The festive season is upon us and many travellers will be starting their Christmas travel by getting merry with a tipple at the airport. To allow passengers to make informed decisions about their actions and ensure they do not incur a festive fine before they arrive at their destination, Airport Parking & Hotels (APH.com) has put together research that reveals the 10 actions travellers should avoid doing on a plane.The research is available in the Travel Know How section of the APH website at www.aph.com/fineableactions and reveals the 10 actions travellers can get fined for on a plane, ranging from wearing excessive clothing to consuming too much alcohol.
All airlines are clamping down on holidaymakers’ drinking onboard flights. Starting this year, airlines have banned the consumption of alcohol purchased in duty-free whilst onboard flights and any alcohol purchased at airport duty-free will need to be packed into a sealed plastic bag. These special bags are labelled with the instruction: “Do not open alcohol purchases until your final destination.” Passengers are advised to place their purchases in their cabin baggage, in the hold at the boarding gate or leave their already-opened purchases behind. Passengers caught drinking duty-free alcohol mid-flight will receive a warning from the crew and could receive a fine of up to £2,000. Similarly, passengers indulging in one too many Christmas ‘spirits’ and other alcoholic beverages should remember to check their behaviour as those who disrupt flights with their drunken antics could be fined up to £5,000 or even have to spend two years in prison!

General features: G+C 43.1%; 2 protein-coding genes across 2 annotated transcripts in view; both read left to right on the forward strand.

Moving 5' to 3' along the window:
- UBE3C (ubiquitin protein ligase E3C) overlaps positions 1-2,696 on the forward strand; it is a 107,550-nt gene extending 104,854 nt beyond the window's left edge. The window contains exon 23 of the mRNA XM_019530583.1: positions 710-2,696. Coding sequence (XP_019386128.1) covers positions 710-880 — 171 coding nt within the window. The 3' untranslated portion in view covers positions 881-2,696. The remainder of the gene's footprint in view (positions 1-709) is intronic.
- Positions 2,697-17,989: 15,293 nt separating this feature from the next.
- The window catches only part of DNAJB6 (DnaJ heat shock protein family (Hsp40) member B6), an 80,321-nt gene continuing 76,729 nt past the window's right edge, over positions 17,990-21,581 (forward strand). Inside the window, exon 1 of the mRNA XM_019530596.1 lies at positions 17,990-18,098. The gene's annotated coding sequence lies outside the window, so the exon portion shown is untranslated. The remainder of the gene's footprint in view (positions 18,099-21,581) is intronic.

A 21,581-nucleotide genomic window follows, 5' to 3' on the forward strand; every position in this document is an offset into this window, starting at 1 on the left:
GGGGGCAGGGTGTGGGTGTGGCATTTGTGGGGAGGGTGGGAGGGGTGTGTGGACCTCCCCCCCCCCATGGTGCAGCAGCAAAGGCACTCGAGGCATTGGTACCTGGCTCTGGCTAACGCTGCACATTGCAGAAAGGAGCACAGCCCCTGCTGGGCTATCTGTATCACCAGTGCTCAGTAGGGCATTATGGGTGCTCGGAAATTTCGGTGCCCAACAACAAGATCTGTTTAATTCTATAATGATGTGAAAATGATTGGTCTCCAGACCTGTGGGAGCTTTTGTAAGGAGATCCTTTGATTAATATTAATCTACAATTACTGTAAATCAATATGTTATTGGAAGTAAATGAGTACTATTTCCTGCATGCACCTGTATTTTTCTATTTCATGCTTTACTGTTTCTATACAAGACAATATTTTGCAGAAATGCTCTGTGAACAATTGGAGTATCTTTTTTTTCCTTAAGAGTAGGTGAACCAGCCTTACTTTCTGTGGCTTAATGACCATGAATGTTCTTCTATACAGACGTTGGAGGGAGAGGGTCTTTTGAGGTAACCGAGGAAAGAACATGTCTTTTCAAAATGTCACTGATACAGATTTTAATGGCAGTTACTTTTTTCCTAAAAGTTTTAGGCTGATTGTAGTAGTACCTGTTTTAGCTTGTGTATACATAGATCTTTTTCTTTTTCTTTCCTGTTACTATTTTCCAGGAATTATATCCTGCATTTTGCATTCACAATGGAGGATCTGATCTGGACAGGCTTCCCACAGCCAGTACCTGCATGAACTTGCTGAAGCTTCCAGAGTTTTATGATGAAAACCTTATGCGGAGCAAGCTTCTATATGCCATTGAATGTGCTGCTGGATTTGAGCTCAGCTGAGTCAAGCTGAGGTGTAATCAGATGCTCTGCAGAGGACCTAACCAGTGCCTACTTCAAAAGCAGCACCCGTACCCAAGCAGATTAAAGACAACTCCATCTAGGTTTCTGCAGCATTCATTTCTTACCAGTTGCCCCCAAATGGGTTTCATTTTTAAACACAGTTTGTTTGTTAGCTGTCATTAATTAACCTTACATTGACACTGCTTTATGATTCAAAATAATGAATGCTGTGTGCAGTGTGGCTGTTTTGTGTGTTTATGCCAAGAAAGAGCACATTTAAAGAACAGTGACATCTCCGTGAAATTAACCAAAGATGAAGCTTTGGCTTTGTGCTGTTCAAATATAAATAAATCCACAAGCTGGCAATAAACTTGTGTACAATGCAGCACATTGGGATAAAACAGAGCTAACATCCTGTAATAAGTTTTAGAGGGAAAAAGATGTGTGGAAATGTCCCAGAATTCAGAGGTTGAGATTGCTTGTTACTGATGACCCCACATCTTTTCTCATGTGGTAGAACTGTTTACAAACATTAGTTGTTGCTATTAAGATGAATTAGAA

Safety onboard flights is paramount to airlines and therefore, passengers caught using the bathroom whilst the seatbelt sign is on will receive a warning from the cabin crew and a letter explaining this is both illegal and dangerous. Similarly, the safety of the cabin crew is equally as important and passengers deliberately blocking a flight attendant from walking down the aisle or out of the galley will receive a warning and could be met with a fine of up to £19,000. Also, travellers should note that a fine of £500 – £25,000 will be handed to those who smoke onboard.